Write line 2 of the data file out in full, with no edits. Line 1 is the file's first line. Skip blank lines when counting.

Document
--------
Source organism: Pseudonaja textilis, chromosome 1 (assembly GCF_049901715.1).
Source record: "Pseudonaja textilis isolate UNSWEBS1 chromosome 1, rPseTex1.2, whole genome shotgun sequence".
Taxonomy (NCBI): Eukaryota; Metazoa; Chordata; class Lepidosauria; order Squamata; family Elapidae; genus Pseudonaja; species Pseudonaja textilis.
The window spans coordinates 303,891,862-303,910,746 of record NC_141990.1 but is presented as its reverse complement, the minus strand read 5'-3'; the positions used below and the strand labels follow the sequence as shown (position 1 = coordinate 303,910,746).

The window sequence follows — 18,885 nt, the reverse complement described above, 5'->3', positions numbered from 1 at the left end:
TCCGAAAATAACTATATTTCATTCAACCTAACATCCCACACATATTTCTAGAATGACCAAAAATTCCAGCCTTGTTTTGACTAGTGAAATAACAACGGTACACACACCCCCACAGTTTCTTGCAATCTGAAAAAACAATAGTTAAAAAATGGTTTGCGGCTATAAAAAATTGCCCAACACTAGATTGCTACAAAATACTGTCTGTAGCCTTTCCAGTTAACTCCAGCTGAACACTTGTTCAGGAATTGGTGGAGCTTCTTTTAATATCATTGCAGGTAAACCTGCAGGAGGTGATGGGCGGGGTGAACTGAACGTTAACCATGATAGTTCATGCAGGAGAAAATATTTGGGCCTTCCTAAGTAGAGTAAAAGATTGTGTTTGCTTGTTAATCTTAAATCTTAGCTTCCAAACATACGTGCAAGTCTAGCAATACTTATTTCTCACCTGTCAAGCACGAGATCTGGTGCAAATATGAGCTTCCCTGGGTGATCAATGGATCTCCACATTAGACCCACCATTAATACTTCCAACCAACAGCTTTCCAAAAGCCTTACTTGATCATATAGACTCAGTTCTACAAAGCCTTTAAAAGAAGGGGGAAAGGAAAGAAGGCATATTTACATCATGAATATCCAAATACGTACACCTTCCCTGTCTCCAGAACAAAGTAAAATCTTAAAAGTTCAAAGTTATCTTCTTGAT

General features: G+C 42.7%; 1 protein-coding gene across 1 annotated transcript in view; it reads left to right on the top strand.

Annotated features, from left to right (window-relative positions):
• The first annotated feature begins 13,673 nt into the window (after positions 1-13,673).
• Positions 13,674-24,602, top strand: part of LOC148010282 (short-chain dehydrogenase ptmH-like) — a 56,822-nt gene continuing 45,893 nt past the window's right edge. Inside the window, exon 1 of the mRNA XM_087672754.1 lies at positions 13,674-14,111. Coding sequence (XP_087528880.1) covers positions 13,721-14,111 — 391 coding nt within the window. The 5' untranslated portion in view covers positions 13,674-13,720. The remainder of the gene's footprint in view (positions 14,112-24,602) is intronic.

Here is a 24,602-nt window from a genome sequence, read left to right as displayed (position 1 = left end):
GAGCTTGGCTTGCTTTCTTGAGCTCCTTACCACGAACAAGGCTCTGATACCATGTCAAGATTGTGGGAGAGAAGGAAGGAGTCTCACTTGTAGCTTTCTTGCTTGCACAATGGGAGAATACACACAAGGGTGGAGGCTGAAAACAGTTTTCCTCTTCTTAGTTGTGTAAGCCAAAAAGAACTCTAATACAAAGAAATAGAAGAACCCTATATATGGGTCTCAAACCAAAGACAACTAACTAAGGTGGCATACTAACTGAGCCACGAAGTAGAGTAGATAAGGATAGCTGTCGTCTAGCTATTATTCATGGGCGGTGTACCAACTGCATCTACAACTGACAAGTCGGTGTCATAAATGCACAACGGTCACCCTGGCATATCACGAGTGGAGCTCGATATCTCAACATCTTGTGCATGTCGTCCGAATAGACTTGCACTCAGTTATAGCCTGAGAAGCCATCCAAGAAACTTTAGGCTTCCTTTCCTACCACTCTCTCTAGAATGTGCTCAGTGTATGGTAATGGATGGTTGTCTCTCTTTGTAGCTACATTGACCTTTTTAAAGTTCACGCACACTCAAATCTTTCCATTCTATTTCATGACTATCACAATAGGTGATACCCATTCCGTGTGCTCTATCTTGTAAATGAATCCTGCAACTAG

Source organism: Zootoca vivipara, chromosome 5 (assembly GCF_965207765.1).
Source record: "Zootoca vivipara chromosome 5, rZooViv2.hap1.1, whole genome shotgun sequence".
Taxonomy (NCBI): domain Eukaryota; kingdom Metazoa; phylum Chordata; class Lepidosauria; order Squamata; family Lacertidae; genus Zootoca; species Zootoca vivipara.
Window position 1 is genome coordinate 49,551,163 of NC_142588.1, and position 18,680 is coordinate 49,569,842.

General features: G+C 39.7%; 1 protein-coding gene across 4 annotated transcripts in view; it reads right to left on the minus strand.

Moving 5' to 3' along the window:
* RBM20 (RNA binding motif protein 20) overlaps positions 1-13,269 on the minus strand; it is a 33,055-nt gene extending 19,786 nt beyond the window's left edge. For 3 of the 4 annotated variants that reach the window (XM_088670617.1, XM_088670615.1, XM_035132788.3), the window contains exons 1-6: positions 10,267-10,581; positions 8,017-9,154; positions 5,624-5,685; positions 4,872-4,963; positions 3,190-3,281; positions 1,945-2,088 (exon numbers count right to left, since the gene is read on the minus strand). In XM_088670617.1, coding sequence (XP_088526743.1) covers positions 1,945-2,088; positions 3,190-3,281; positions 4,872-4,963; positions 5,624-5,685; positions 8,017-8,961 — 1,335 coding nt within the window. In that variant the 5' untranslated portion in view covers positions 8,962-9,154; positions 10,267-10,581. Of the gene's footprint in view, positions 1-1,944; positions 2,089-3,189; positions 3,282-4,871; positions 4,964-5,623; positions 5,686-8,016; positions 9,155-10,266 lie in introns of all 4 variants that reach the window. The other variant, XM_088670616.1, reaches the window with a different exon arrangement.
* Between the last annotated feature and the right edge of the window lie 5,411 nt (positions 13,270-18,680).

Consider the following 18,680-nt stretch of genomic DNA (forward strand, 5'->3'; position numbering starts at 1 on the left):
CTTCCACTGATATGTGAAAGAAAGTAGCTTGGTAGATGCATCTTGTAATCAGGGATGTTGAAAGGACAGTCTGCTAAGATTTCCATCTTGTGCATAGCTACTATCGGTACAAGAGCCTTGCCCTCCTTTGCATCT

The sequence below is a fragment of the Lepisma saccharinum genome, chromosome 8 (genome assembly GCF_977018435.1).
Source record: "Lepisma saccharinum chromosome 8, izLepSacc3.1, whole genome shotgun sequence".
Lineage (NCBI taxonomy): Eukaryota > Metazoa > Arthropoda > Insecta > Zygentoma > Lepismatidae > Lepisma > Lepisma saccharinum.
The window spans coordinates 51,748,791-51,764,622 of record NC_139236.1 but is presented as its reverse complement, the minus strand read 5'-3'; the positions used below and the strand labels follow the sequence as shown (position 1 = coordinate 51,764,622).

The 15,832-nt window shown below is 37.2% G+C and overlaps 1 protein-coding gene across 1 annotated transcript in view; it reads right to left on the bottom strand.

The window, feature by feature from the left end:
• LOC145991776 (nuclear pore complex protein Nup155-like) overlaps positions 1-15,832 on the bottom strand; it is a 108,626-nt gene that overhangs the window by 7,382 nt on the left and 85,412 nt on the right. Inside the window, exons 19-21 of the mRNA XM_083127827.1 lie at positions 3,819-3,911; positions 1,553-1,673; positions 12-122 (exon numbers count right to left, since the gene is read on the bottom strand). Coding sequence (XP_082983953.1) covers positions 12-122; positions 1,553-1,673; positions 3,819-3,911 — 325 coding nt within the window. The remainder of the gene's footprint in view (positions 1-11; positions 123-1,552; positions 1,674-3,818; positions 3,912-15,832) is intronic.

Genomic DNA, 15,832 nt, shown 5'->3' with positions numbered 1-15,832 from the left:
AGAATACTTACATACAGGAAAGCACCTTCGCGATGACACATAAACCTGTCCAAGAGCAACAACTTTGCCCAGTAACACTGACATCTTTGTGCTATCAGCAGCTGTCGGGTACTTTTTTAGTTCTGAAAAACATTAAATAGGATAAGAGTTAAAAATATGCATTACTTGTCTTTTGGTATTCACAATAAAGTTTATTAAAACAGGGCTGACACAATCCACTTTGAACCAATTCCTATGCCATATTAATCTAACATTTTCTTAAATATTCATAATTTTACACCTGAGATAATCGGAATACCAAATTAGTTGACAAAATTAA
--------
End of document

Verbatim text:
Source record: "Pseudonaja textilis isolate UNSWEBS1 chromosome 1, rPseTex1.2, whole genome shotgun sequence".